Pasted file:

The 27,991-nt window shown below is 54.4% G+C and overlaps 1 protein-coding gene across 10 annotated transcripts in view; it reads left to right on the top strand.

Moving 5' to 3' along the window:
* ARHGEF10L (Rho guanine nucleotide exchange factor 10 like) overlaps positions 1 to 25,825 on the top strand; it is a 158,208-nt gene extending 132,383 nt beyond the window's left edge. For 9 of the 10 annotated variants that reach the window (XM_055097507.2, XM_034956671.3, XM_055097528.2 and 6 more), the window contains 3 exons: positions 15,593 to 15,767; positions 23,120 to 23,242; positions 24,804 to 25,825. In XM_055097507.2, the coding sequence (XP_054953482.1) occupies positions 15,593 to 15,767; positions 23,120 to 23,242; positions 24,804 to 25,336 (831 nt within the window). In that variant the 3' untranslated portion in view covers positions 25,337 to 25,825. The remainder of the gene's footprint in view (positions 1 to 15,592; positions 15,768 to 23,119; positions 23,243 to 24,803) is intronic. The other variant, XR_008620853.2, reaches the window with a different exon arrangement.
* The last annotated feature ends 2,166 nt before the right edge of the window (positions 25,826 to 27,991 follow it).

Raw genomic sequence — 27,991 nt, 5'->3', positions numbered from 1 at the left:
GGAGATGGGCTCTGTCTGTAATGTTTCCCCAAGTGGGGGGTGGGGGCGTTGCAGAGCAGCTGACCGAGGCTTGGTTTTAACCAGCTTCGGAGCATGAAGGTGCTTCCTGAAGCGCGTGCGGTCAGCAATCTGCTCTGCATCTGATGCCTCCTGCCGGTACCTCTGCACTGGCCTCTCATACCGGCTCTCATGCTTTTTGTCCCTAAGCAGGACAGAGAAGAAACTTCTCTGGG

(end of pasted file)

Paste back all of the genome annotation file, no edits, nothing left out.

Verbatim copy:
The 27,991-nt window shown below is 54.4% G+C and overlaps 1 protein-coding gene across 10 annotated transcripts in view; it reads left to right on the top strand.

Moving 5' to 3' along the window:
* ARHGEF10L (Rho guanine nucleotide exchange factor 10 like) overlaps positions 1 to 25,825 on the top strand; it is a 158,208-nt gene extending 132,383 nt beyond the window's left edge. For 9 of the 10 annotated variants that reach the window (XM_055097507.2, XM_034956671.3, XM_055097528.2 and 6 more), the window contains 3 exons: positions 15,593 to 15,767; positions 23,120 to 23,242; positions 24,804 to 25,825. In XM_055097507.2, the coding sequence (XP_054953482.1) occupies positions 15,593 to 15,767; positions 23,120 to 23,242; positions 24,804 to 25,336 (831 nt within the window). In that variant the 3' untranslated portion in view covers positions 25,337 to 25,825. The remainder of the gene's footprint in view (positions 1 to 15,592; positions 15,768 to 23,119; positions 23,243 to 24,803) is intronic. The other variant, XR_008620853.2, reaches the window with a different exon arrangement.
* The last annotated feature ends 2,166 nt before the right edge of the window (positions 25,826 to 27,991 follow it).

Raw genomic sequence — 27,991 nt, 5'->3', positions numbered from 1 at the left:
GGAGATGGGCTCTGTCTGTAATGTTTCCCCAAGTGGGGGGTGGGGGCGTTGCAGAGCAGCTGACCGAGGCTTGGTTTTAACCAGCTTCGGAGCATGAAGGTGCTTCCTGAAGCGCGTGCGGTCAGCAATCTGCTCTGCATCTGATGCCTCCTGCCGGTACCTCTGCACTGGCCTCTCATACCGGCTCTCATGCTTTTTGTCCCTAAGCAGGACAGAGAAGAAACTTCTCTGGG